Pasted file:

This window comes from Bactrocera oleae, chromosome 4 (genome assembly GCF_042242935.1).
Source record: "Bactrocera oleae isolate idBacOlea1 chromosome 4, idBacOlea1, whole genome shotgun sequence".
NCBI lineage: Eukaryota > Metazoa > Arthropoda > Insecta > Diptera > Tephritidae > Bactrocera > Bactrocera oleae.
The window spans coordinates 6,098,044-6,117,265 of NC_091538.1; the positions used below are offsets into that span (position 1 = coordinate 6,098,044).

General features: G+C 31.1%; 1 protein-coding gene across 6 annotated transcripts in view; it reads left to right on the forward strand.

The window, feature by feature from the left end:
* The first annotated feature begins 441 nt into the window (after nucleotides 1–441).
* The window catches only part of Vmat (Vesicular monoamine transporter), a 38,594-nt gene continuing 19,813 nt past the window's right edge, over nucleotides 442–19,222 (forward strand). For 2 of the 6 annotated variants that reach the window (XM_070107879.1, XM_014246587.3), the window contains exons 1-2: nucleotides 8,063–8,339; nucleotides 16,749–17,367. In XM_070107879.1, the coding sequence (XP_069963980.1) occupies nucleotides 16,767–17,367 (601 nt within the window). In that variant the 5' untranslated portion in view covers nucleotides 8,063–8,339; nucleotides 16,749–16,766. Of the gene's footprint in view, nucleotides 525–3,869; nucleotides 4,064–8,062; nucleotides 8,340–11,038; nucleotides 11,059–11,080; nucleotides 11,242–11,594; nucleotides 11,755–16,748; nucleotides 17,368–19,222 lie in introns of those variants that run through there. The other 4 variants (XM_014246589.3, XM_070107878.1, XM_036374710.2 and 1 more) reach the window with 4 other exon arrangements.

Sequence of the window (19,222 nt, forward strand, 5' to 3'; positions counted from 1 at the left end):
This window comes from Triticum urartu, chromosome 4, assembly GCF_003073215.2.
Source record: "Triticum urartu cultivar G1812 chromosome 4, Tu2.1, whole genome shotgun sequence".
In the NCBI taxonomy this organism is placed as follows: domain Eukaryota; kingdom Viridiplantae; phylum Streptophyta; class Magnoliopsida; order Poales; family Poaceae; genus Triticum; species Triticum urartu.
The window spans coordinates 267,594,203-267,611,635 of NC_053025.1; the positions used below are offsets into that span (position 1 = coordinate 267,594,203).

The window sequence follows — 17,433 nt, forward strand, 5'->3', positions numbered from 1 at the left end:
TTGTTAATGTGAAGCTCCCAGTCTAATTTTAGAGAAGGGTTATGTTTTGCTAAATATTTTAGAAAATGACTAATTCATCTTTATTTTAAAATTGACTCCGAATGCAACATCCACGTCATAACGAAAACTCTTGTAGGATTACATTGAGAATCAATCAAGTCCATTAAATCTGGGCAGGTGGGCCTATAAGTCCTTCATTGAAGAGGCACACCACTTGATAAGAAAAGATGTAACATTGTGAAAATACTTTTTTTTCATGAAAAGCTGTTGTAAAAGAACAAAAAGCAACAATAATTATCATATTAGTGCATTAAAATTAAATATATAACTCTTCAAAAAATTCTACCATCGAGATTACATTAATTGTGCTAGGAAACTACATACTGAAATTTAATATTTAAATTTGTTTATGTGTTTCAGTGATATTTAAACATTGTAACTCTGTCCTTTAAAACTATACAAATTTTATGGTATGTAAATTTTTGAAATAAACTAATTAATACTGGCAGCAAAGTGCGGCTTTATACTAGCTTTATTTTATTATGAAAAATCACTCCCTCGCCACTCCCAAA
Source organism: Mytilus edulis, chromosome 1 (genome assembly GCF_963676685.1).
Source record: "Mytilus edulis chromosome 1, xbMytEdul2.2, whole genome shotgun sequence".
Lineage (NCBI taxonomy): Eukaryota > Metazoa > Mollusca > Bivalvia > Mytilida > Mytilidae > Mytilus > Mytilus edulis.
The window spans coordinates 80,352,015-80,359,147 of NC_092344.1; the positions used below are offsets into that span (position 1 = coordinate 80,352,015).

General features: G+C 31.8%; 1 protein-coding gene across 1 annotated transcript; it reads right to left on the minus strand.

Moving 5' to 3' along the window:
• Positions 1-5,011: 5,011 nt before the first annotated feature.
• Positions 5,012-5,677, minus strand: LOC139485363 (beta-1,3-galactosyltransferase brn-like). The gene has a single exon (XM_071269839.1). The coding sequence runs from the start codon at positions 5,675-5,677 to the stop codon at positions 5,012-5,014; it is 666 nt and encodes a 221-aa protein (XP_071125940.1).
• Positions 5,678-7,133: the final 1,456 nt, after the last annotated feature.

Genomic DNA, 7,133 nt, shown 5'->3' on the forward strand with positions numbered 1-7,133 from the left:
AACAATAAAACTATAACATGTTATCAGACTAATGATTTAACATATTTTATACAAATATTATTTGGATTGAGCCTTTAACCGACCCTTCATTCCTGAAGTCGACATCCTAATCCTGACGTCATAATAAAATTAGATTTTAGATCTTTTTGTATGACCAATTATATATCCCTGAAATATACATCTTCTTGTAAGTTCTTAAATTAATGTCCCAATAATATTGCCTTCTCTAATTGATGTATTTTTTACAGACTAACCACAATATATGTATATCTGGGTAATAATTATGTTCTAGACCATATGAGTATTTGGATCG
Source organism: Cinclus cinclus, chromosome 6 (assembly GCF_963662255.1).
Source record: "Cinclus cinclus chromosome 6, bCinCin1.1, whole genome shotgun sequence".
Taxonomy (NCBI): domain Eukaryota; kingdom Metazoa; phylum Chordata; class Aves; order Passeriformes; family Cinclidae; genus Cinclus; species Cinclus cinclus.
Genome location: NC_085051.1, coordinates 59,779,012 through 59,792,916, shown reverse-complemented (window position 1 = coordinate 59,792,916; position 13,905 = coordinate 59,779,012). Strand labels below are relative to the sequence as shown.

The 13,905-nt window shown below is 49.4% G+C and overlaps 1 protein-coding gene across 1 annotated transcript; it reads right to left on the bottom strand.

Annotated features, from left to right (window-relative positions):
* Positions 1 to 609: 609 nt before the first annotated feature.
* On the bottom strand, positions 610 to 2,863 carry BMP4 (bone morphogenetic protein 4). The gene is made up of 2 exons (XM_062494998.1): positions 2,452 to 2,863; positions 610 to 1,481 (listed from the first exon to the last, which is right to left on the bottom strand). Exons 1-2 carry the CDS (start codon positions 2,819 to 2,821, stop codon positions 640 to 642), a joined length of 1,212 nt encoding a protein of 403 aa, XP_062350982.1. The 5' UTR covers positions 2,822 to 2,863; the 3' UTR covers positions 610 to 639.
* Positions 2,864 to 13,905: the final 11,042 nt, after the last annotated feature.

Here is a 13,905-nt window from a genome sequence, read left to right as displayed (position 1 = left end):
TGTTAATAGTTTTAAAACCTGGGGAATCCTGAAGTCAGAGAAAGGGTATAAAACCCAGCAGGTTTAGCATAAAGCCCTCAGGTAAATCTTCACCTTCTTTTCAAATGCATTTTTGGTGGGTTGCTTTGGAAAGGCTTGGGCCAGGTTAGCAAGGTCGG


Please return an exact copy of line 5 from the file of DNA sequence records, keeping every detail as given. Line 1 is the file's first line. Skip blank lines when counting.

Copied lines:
General features: G+C 31.1%; 1 protein-coding gene across 6 annotated transcripts in view; it reads left to right on the forward strand.